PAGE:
Mis-use (or lack thereof in some cases) of punctuation made this book a challenging read…so difficult, in fact, that I opted to see which company published it. The publisher was Penguin Books, and one would expect a higher caliber editing job from such a well-established entity. Several sentences had to be re-read, and I imagined punctuation in other parts of them in order to understand what the author wished to convey. It was amazing how significantly a comma changed the meaning of a sentence! Flow of ideas from one paragraph to another consistently lacked cohesion, making it choppy and challenging to follow a storyline. Ideas that clearly belonged in separate chapters created pause for the reader because I didn’t always understand their placement within the context of a specific part of Nonie Darwish’s story.

It was Ms. Darwish’s voice and intent that pushed me to read further. The disjointed details of early parts of the book finally came together enough to understand her over-arching theme: radical Islam is born overseas and is becoming homegrown in the USA; these people are very determined and will do anything to destroy anyone/anything that they consider to be of infidel nature. The author’s history, as well as that of her native Egypt, were detailed so that the reader could understand and appreciate Darwish’s political, humanitarian, and moral positions. She emphasized how thankful she was to have become an American and that her sentiment was an atypical one. People she once knew as moderate Muslims had become radicals once they arrived in America. The author explained that it was not unusual to find professional students (ie: a student of 12 years without a degree) that had become leaders of Muslim Student Associations and were backed by Saudi oil money to stay on college campuses; and, they were (are) using the universities as conversion centers for jihadism.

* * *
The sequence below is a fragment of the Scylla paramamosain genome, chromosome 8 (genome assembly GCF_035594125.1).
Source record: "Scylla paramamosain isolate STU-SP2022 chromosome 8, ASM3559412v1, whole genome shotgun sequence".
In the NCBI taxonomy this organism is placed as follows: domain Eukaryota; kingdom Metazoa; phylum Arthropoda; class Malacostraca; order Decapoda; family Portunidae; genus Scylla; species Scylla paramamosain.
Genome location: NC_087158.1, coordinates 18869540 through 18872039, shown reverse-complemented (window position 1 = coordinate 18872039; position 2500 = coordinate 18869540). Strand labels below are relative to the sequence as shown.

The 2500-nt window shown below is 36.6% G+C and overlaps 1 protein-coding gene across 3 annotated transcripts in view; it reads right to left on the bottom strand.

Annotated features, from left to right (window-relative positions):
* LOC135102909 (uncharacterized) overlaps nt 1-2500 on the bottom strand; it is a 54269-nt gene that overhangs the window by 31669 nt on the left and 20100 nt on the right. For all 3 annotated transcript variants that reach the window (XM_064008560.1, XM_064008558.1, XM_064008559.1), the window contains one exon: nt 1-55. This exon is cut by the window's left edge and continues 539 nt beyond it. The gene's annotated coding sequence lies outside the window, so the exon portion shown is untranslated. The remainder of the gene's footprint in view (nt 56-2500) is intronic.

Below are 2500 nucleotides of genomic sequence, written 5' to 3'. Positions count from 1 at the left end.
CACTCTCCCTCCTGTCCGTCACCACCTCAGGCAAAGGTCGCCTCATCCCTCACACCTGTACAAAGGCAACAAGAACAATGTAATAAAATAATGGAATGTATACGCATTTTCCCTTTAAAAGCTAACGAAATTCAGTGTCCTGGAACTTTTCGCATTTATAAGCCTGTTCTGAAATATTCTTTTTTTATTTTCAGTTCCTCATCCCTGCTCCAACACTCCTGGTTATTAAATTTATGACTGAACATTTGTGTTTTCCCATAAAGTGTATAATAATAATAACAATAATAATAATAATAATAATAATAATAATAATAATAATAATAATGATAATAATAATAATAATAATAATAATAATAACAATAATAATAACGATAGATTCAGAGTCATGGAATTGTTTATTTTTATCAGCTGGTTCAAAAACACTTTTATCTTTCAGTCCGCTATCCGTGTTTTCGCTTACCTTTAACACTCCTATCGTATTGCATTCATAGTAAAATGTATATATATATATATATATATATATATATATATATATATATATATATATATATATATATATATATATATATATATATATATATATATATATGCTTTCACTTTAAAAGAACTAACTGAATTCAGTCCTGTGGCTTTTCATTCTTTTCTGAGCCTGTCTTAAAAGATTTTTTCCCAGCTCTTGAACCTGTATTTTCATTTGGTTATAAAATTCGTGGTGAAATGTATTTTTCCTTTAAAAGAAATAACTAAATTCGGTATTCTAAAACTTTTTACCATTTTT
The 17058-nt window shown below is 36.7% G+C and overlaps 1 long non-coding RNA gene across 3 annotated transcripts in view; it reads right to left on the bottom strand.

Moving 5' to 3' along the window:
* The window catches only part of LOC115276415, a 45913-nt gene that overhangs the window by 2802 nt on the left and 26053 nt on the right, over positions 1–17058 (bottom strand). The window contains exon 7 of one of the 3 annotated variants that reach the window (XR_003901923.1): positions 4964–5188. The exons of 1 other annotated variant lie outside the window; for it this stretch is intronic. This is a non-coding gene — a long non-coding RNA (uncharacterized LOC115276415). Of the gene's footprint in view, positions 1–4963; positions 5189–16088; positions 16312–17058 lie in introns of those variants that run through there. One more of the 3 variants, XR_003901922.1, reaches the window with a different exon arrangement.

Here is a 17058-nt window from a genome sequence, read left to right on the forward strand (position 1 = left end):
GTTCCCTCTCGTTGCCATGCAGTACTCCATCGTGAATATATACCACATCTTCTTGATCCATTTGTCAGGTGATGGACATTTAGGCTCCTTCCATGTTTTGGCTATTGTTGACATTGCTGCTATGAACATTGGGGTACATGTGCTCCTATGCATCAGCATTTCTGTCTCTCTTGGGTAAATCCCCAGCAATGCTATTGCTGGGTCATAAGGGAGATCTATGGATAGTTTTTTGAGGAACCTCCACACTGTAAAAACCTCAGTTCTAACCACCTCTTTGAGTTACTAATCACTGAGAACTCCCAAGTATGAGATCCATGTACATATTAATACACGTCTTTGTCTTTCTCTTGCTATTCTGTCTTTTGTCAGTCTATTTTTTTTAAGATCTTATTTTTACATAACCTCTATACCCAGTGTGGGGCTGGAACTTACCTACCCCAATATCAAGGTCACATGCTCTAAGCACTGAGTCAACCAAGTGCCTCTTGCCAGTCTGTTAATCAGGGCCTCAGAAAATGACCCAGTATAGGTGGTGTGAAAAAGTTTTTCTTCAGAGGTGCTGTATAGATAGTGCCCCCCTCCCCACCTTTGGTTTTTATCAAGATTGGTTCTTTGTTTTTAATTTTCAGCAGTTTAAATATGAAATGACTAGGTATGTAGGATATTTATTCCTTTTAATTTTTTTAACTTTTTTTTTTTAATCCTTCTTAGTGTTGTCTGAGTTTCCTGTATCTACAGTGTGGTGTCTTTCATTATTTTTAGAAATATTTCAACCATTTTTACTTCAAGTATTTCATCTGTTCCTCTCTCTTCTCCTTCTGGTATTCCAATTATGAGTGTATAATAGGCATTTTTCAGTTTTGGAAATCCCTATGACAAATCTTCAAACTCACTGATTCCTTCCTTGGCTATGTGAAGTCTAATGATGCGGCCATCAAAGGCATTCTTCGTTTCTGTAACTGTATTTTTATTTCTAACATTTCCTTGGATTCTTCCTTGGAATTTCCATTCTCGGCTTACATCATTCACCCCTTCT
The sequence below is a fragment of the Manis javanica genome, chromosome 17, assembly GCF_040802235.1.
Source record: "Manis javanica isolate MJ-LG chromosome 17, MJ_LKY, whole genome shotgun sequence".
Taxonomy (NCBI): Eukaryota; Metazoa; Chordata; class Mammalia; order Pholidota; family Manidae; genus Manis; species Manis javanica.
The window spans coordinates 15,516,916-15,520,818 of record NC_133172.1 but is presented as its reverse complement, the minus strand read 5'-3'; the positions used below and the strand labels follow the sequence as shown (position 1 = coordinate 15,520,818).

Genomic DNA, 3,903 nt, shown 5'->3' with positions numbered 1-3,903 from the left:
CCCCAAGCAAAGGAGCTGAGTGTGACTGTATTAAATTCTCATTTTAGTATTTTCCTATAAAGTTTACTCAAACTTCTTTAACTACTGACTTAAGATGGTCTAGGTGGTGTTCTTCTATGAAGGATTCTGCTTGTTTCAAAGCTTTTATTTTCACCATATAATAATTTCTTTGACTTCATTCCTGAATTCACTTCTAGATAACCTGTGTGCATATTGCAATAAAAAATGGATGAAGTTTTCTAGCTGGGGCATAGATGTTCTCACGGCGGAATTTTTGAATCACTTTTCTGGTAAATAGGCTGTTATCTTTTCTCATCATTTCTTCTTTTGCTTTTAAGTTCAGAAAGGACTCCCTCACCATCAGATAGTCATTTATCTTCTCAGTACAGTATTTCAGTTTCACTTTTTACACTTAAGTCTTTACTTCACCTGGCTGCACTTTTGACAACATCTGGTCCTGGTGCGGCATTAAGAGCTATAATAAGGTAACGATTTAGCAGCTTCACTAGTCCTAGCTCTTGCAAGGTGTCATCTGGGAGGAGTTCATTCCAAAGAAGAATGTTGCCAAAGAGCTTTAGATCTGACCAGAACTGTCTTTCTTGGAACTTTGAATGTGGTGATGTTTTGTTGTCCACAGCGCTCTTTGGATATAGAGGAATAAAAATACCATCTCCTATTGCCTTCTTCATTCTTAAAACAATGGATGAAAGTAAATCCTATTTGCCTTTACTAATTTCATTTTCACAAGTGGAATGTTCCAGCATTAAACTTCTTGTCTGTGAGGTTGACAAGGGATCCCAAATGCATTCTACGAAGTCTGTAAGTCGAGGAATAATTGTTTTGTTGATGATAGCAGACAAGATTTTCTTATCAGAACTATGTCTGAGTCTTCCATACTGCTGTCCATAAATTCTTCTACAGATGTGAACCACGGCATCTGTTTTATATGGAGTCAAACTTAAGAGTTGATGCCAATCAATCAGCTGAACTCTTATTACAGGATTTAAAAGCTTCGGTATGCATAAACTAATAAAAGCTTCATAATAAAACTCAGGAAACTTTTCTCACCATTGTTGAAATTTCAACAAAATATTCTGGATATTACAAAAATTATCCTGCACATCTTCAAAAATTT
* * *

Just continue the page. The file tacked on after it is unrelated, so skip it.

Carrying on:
The author expressed a deep amount of respect for people of other nationalities, cultures, and faiths and made it clear that radical Islam demonstrates no tolerance nor respect for anything outside of itself and very little variation within its religion. The reading of “Now They Call Me Infidel” definitely required persistence. What pushed the rating of this book up to a 4-star one was the fact that the author made me want to learn more about the topics she addressed. If you put down this book because you found it unreadable, I ask that you consider making another attempt at reading it; once you are well into the text, everything eventually makes sense. It offers a solid education that cannot be ignored.